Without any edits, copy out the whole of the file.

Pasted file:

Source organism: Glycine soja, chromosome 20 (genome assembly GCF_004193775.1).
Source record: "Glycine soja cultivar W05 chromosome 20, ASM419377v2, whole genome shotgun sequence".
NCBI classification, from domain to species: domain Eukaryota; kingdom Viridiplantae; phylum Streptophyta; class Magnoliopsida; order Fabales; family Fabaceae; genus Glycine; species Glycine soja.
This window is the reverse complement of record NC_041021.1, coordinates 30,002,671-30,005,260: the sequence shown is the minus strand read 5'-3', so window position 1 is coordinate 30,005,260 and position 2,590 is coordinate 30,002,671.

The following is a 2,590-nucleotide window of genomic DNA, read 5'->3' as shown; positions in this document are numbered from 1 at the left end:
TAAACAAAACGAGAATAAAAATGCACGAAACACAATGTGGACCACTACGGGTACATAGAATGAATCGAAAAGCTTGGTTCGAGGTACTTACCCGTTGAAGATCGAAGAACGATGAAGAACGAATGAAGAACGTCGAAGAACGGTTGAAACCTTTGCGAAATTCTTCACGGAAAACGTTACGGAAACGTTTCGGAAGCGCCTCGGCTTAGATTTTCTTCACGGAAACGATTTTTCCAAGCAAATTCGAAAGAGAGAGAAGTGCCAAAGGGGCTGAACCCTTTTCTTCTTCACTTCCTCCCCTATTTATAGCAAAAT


Source organism: Glycine soja, chromosome 20 (genome assembly GCF_004193775.1).
Source record: "Glycine soja cultivar W05 chromosome 20, ASM419377v2, whole genome shotgun sequence".
NCBI classification, from domain to species: domain Eukaryota; kingdom Viridiplantae; phylum Streptophyta; class Magnoliopsida; order Fabales; family Fabaceae; genus Glycine; species Glycine soja.
This window is the reverse complement of record NC_041021.1, coordinates 30,002,671-30,005,260: the sequence shown is the minus strand read 5'-3', so window position 1 is coordinate 30,005,260 and position 2,590 is coordinate 30,002,671.

The following is a 2,590-nucleotide window of genomic DNA, read 5'->3' as shown; positions in this document are numbered from 1 at the left end:
TAAACAAAACGAGAATAAAAATGCACGAAACACAATGTGGACCACTACGGGTACATAGAATGAATCGAAAAGCTTGGTTCGAGGTACTTACCCGTTGAAGATCGAAGAACGATGAAGAACGAATGAAGAACGTCGAAGAACGGTTGAAACCTTTGCGAAATTCTTCACGGAAAACGTTACGGAAACGTTTCGGAAGCGCCTCGGCTTAGATTTTCTTCACGGAAACGATTTTTCCAAGCAAATTCGAAAGAGAGAGAAGTGCCAAAGGGGCTGAACCCTTTTCTTCTTCACTTCCTCCCCTATTTATAGCAAAAT